Dave Newport (UC-Boulder) posted to his blog at ridiculous-o'clock this morning, reiterating his perception that a key reason environmentalism hasn't had much effect is that it's given its social justice component short shrift. Dave's point is valid, but I see it as merely one example of something Naomi Klein comments on in a recent interview in the journal Solutions. Environmentalism (and I'm thinking mostly about environmental sustainability here) has become a political football tied to what's known as "the left" not because it particularly serves the interest of traditional groups (labor, minorities, women) often associated with the Democratic Party but because, taken seriously, the concerns it expresses have the potential to undercut the organizations and traditional groups (financial and social elites) who tend to fund the Republicans. (And, since the Citizens United decision, fund it more than ever.)
Those financial and social elites are heavily invested (and I don't only mean emotionally) not just in the capitalist system, but in the particular flavor of capitalism which has become more and more dominant since about 1960. Not small-business capitalism, however much organizations like the US Chamber likes to present its membership in those terms. Not the sort of capitalism that Adam Smith envisioned and described, no matter how often the term "free market" gets used and the "invisible hand" metaphor invoked. As Klein notes, we're talking capitalism in service of Wall Street investors. not capitalism in service of Main Street entrepreneurs. Not the capitalism that provides goods and services demanded by specific clienteles, but the capitalism that artificially creates demands for mediocrities and distractions nobody felt a need for last week, and nobody will remember why they ever wanted next month. The sort of capitalism that demands ever-expanding profits and thus ever-expanding growth. The sort of capitalism that exhibits the ethics of a cancer.
Unfortunately, as Immanuel Wallerstein points out, US higher education has, in pretty much the same time frame, become increasingly dependent for its funding on precisely the corporate entities that embody this cancerous form of capitalism. Individual faculty members can rage against the machine. Small, radical departments (or, at the very least, significant majorities thereof) can stake out positions favoring social justice and social democracy. But no large US university (please tell me if I'm wrong here) can afford to speak this particular truth to power.
Climate change denialism has had disproportionate impacts on US political discourse largely because it expresses an internally consistent world view. The world view in question may be elitist, destructive of anything resembling an egalitarian ("of the people, by the people, for the people") society, even in the long-term economically unsustainable. Its internal consistency may result from the fact that it's carefully tailored to fit the needs of what used to be called the Four Hundred. The fact that serving the interests of the Four Hundred can be made to seem attractive to the four (or forty, or a hundred and forty) million should not be surprising. It's just a further application of the demand-stimulation techniques that have worked for decades.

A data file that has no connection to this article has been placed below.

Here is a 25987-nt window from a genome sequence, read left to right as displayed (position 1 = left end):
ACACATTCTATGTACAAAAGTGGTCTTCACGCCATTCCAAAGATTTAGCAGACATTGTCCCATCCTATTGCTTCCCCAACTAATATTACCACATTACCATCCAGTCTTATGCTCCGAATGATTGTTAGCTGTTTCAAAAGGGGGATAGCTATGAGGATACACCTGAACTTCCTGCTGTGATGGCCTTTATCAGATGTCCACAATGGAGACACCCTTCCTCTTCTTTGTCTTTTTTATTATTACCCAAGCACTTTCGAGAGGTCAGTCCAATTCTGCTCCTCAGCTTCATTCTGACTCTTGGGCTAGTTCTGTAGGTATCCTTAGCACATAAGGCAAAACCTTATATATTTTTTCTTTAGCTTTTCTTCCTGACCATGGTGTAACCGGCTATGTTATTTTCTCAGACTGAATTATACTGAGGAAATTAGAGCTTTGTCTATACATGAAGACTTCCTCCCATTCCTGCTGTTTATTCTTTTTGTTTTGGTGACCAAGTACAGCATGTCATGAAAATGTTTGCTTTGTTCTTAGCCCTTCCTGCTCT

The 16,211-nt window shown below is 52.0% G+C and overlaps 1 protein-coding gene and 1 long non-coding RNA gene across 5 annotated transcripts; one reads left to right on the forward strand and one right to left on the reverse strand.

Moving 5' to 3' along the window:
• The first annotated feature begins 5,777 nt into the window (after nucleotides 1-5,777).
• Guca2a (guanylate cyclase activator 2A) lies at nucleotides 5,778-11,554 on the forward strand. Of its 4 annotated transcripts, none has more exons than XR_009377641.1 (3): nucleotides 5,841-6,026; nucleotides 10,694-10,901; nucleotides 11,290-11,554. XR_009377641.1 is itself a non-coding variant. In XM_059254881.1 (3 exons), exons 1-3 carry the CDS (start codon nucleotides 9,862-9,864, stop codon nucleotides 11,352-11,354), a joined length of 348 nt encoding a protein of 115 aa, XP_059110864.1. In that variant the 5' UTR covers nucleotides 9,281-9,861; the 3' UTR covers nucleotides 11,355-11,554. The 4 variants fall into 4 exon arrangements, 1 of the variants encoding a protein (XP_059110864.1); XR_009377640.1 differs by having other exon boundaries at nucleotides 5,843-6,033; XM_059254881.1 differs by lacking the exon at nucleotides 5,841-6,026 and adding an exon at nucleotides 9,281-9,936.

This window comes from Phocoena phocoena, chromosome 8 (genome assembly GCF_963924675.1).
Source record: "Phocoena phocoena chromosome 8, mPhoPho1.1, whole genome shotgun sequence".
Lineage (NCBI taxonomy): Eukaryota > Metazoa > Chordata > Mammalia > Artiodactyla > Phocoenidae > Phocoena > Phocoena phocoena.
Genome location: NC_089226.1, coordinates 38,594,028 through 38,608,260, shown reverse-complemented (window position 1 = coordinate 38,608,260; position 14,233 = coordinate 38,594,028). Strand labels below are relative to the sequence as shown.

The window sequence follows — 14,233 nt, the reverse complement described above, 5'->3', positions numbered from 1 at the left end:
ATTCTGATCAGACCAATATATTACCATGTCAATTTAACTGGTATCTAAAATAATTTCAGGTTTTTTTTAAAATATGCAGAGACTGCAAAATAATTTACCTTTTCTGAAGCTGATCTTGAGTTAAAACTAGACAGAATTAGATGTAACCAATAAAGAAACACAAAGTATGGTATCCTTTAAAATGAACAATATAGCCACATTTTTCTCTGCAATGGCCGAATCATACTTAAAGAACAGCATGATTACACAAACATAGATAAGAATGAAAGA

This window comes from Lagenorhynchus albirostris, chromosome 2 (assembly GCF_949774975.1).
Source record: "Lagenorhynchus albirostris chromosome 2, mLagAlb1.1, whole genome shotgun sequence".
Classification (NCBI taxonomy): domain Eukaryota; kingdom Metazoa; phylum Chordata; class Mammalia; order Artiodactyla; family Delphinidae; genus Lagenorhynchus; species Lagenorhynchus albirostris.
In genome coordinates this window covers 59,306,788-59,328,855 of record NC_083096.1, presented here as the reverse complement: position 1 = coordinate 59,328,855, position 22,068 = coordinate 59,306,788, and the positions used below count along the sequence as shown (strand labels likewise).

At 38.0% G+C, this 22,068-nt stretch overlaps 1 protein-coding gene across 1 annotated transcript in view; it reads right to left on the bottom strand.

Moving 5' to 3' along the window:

Until such time as "the left" in the USA can put forward a world view which is similarly internally consistent and transparently aligned with the interests of Main Street, small business, the family farm and the American worker, denialism (for all its lack of scientific or even logical underpinnings) will continue to win. According to an old political aphorism, you can't beat somebody with nobody. In the current discourse, we can't beat a clearly expressed world view with an unclearly expressed or a fragmented one. Certainly, not when the audience is used to hearing itself defined as "consumers" rather than "citizens". Not when the audience has been conditioned to avoid any sort of (even arguably) objective comparison between any aspect of US society (current political debate suggests health care as a salient example) and practices/outcomes/priorities/experiences in the rest of the world.
Unfortunately, with each graduating class, Greenback contributes its share of just such an audience. Somehow, I think that virtually all major US universities and a large majority of smaller institutions do as well. We like to think of ourselves as part of the solution. But I'm wondering if we're not equally (or even more so) a part of the problem.